Evaluation of Clustering Algorithms on GPU-Based Edge Computing Platforms
Internet of Things (IoT) is becoming a new socioeconomic revolution in which data and immediacy are the main ingredients. IoT generates large datasets on a daily basis but it is currently considered as "dark data", i.e., data generated but never analyzed. The efficient analysis of this data is mandatory to create intelligent applications for the next generation of IoT applications that benefits society. Artificial Intelligence (AI) techniques are very well suited to identifying hidden patterns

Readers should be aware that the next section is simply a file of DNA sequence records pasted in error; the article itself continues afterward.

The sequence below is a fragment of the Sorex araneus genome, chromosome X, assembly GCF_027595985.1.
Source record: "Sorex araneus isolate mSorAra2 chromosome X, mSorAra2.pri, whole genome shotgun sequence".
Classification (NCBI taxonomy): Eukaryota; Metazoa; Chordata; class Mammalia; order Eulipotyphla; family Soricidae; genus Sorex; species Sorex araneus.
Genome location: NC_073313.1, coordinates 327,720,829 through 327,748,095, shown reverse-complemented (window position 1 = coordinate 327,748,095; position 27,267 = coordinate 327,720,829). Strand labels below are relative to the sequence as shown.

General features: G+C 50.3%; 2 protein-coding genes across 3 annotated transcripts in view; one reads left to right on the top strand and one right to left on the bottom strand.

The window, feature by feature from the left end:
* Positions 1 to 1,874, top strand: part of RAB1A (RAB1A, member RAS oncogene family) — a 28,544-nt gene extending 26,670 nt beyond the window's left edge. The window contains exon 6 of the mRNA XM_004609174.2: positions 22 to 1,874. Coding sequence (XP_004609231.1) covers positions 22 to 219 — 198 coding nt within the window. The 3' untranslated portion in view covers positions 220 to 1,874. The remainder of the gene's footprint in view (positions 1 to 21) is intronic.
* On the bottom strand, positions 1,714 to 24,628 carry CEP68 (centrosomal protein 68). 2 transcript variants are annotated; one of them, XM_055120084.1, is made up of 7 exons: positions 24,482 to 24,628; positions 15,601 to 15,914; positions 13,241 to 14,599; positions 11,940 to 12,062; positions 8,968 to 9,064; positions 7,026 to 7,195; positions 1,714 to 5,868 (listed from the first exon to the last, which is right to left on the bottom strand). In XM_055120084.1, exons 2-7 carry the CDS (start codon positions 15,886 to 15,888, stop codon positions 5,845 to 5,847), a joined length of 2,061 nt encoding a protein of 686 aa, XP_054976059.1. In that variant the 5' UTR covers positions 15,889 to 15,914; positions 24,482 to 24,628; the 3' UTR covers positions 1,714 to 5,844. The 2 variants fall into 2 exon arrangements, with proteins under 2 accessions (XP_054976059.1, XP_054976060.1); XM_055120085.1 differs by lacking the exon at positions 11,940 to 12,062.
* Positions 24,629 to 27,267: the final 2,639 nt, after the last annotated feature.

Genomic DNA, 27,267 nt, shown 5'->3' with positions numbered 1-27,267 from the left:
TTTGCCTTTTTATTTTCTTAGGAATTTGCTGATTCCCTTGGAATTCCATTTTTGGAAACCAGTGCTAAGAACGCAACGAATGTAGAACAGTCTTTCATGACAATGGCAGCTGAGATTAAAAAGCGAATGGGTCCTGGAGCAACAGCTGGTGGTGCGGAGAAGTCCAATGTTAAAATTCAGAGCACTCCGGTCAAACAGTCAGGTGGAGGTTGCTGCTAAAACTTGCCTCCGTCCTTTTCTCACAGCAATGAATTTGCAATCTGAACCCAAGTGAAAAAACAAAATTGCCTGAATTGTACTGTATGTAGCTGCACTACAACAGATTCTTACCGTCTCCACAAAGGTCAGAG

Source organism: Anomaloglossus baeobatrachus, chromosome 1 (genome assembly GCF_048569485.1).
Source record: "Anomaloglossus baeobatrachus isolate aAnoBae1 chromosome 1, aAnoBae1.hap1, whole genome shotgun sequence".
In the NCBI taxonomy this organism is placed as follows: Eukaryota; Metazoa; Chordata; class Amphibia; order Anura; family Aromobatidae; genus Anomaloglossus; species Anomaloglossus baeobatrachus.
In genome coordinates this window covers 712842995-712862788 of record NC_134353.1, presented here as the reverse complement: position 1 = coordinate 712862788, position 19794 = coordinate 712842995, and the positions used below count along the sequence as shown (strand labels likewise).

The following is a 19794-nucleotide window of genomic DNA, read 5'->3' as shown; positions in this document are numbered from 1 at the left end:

... nd correlations in this data deluge. In particular, clustering algorithms are of the utmost importance for performing exploratory data analysis to identify a set (a.k.a., cluster) of similar objects. Clustering algorithms are computationally heavy workloads and require to be executed on high-performance computing clusters, especially to deal with large datasets. This execution on HPC infrastructures is an energy hungry procedure with additional issues, such as high-latency communications or privacy. Edge computing is a paradigm to enable light-weight computations at the edge of the network that has been proposed recently to solve these issues. In this paper, we provide an in-depth analysis of emergent edge computing architectures that include low-power Graphics Processing Units (GPUs) to speed-up these workloads. Our analysis includes performance and power consumption figures of the latest Nvidia's AGX Xavier to compare the energy-performance ratio of these low-cost platforms with a high-performance cloud-based counterpart version. Three different clustering algorithms (i.e., k-means, Fuzzy Minimals (FM), and Fuzzy C-Means (FCM)) are designed to be optimally executed on edge and cloud platforms, showing a speed-up factor of up to 11× for the GPU code compared to sequential counterpart versions in the edge platforms and energy savings of up to 150% between the edge computing and HPC platforms.